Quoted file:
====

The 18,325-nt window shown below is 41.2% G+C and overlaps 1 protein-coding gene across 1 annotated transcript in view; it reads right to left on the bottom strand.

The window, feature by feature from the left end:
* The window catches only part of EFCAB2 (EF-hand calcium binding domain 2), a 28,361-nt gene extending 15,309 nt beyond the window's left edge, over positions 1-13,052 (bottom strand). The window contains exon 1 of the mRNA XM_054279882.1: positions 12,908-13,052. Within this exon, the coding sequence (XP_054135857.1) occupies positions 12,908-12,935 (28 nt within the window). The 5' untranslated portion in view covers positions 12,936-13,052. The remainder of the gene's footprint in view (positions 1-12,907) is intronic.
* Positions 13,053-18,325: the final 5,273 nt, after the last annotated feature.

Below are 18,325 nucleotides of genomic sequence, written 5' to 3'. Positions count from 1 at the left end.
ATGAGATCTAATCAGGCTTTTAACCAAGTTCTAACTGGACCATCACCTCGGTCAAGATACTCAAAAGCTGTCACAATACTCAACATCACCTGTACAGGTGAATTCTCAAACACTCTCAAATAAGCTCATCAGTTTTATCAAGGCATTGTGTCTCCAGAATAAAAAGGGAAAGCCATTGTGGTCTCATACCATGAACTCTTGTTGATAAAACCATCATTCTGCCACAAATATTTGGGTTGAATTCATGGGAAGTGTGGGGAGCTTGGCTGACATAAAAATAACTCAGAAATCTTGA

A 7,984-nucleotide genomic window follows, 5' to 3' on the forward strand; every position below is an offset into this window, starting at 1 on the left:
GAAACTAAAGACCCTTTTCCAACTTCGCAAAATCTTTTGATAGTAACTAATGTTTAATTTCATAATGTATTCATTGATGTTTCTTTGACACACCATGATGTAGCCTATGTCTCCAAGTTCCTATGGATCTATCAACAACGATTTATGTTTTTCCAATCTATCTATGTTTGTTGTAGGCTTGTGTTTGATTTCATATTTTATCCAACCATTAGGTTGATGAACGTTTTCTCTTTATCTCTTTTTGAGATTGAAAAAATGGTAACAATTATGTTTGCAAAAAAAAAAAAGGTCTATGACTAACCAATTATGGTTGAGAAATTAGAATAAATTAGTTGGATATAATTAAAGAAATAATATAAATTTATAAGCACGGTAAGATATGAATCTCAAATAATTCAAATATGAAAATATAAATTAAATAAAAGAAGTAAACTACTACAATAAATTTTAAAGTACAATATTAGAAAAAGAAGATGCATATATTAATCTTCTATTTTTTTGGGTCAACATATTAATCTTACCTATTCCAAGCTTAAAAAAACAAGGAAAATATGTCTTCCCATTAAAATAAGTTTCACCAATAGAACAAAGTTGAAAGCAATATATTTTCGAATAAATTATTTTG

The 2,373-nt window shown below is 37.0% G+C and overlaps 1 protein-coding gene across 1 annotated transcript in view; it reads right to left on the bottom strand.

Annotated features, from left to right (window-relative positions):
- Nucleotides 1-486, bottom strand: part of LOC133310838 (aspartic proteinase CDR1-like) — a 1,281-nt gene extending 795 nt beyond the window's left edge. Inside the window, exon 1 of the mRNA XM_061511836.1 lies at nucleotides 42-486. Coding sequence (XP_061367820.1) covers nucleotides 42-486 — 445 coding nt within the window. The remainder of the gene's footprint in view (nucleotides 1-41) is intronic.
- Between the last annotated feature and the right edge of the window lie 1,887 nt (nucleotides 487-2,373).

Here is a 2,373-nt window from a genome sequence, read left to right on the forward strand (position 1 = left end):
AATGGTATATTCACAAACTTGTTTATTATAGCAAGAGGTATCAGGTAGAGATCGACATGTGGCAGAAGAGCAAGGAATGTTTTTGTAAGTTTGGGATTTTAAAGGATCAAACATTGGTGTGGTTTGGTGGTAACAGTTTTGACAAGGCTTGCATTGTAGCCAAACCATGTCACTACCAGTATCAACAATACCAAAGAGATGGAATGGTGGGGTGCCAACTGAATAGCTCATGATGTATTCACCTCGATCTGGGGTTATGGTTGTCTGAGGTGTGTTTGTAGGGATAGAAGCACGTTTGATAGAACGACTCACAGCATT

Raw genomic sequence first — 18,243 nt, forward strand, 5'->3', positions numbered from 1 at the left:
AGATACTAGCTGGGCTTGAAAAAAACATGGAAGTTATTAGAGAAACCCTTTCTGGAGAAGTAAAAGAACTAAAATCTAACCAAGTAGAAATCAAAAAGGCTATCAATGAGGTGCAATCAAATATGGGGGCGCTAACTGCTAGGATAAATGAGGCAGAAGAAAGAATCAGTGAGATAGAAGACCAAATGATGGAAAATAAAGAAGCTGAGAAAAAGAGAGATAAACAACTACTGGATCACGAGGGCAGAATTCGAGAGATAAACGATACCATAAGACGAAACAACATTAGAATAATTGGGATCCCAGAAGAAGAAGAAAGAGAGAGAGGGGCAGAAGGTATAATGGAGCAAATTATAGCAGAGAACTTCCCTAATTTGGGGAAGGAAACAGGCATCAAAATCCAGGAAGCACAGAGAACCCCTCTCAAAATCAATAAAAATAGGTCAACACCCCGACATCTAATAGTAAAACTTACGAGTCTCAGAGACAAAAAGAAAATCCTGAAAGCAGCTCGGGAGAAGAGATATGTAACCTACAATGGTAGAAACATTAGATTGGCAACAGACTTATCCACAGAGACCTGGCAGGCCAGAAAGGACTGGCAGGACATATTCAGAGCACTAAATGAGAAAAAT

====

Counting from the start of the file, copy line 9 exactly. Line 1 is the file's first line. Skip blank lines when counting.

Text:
The 2,373-nt window shown below is 37.0% G+C and overlaps 1 protein-coding gene across 1 annotated transcript in view; it reads right to left on the bottom strand.